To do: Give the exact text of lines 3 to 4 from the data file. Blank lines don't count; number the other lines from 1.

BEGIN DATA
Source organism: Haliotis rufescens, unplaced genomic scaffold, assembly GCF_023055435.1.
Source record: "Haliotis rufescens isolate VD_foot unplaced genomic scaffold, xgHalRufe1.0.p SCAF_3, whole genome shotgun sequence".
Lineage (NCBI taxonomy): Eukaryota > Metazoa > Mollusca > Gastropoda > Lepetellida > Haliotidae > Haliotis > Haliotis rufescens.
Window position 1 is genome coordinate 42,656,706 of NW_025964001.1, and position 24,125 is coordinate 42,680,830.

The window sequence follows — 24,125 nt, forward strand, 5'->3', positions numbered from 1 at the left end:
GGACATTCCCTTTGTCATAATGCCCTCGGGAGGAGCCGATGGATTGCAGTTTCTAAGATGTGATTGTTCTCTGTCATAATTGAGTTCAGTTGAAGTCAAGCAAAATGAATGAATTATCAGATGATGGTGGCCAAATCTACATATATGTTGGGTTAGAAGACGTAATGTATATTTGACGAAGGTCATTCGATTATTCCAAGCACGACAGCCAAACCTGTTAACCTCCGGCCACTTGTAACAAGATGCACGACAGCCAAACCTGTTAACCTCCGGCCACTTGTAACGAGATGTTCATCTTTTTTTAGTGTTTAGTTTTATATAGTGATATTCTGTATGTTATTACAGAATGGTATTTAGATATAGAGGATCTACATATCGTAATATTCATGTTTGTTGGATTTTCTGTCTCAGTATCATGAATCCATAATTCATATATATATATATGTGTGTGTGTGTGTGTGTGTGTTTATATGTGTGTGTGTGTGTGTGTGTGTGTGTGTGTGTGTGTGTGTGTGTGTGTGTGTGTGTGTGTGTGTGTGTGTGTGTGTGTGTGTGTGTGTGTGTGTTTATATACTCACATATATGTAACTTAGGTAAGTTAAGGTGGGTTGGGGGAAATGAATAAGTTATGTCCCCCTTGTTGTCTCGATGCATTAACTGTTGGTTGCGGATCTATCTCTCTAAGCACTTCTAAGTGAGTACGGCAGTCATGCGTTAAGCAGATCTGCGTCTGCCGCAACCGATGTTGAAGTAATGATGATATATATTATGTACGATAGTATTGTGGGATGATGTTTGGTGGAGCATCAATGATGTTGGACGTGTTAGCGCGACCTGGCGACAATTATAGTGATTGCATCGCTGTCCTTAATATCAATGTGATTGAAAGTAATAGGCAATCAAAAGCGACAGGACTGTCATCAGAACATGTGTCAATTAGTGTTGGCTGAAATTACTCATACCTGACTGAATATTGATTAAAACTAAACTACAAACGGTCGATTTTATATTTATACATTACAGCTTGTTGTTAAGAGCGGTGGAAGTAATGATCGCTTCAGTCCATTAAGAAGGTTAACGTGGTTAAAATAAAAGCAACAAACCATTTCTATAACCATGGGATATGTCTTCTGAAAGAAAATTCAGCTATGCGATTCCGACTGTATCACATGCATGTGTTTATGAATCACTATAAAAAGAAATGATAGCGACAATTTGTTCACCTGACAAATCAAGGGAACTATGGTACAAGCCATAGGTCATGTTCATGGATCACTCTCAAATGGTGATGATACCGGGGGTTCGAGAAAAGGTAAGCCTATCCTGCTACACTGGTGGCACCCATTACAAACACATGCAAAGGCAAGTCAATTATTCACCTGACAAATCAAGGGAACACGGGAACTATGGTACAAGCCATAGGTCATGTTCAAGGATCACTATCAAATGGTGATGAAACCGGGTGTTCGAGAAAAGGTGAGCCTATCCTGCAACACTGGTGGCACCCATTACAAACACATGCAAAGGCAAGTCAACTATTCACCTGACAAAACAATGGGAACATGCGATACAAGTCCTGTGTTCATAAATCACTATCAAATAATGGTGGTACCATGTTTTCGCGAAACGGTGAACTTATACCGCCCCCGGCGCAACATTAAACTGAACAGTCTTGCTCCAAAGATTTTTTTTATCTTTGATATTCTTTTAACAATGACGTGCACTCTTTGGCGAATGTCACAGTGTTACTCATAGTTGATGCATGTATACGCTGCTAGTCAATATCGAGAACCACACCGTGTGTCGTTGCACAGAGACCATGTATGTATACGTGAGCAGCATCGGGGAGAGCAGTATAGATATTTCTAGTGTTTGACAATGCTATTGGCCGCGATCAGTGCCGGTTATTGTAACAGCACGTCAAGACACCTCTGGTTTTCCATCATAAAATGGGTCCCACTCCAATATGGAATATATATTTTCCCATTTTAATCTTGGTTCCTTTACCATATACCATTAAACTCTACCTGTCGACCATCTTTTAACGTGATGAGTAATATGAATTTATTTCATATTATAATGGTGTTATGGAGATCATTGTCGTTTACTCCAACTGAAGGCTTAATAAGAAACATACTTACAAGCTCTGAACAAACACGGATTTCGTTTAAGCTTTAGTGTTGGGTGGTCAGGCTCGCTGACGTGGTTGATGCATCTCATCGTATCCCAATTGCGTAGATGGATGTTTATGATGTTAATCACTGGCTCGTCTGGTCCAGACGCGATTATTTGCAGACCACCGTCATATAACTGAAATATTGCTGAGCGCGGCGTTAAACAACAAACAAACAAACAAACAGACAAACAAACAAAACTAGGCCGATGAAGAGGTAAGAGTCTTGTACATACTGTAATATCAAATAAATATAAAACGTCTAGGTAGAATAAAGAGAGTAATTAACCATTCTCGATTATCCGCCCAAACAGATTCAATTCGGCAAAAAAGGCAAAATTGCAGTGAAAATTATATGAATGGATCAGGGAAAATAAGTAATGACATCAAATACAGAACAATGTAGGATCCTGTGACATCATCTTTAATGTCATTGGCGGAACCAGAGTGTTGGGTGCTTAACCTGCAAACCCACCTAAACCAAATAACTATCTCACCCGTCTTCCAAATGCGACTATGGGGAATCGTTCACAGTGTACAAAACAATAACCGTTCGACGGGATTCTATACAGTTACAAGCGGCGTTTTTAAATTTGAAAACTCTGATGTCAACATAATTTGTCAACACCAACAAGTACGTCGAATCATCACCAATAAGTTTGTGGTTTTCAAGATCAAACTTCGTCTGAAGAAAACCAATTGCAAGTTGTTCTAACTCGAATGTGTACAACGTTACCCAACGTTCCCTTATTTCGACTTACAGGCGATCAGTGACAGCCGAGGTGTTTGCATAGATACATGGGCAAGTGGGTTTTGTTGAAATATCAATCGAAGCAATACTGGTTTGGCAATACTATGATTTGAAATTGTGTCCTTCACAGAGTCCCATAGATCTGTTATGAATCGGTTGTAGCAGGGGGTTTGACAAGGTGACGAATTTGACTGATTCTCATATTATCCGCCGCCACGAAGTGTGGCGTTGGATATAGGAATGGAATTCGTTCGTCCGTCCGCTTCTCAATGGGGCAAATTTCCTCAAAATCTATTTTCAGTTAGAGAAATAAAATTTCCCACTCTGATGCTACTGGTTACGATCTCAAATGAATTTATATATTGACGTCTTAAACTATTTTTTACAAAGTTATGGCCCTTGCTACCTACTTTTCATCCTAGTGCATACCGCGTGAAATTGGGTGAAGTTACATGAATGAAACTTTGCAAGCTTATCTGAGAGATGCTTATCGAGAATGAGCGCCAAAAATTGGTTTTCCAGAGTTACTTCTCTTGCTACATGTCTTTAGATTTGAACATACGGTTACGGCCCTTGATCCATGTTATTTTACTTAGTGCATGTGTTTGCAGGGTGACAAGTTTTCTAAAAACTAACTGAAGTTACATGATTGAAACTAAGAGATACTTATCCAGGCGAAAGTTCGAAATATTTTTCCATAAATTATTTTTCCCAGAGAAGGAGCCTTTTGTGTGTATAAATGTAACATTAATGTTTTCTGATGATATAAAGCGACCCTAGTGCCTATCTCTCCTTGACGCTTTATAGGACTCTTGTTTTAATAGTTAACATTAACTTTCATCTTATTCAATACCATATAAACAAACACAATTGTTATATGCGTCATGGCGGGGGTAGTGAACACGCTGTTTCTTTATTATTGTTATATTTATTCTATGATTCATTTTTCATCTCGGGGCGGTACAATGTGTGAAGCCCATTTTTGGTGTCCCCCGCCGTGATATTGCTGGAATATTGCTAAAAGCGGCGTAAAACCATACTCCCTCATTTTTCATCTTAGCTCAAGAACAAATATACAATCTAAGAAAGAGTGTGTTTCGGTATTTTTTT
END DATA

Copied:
Lineage (NCBI taxonomy): Eukaryota > Metazoa > Mollusca > Gastropoda > Lepetellida > Haliotidae > Haliotis > Haliotis rufescens.
Window position 1 is genome coordinate 42,656,706 of NW_025964001.1, and position 24,125 is coordinate 42,680,830.